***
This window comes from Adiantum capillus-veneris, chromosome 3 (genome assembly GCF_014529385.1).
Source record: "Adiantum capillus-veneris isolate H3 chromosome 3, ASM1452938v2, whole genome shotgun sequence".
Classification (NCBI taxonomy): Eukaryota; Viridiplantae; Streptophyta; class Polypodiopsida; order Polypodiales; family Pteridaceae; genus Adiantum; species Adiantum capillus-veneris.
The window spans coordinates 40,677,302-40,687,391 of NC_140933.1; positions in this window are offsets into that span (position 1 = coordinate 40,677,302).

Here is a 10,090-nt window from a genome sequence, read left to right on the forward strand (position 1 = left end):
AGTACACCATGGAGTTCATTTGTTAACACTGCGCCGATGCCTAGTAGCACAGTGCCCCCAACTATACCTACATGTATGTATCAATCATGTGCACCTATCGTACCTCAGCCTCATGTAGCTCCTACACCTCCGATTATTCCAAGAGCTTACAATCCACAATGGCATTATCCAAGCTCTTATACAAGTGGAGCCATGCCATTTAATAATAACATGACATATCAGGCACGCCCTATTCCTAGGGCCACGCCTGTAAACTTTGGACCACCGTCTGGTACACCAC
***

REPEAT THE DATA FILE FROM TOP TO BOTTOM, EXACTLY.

This window comes from Adiantum capillus-veneris, chromosome 3 (genome assembly GCF_014529385.1).
Source record: "Adiantum capillus-veneris isolate H3 chromosome 3, ASM1452938v2, whole genome shotgun sequence".
Classification (NCBI taxonomy): Eukaryota; Viridiplantae; Streptophyta; class Polypodiopsida; order Polypodiales; family Pteridaceae; genus Adiantum; species Adiantum capillus-veneris.
The window spans coordinates 40,677,302-40,687,391 of NC_140933.1; positions in this window are offsets into that span (position 1 = coordinate 40,677,302).

Here is a 10,090-nt window from a genome sequence, read left to right on the forward strand (position 1 = left end):
AGTACACCATGGAGTTCATTTGTTAACACTGCGCCGATGCCTAGTAGCACAGTGCCCCCAACTATACCTACATGTATGTATCAATCATGTGCACCTATCGTACCTCAGCCTCATGTAGCTCCTACACCTCCGATTATTCCAAGAGCTTACAATCCACAATGGCATTATCCAAGCTCTTATACAAGTGGAGCCATGCCATTTAATAATAACATGACATATCAGGCACGCCCTATTCCTAGGGCCACGCCTGTAAACTTTGGACCACCGTCTGGTACACCAC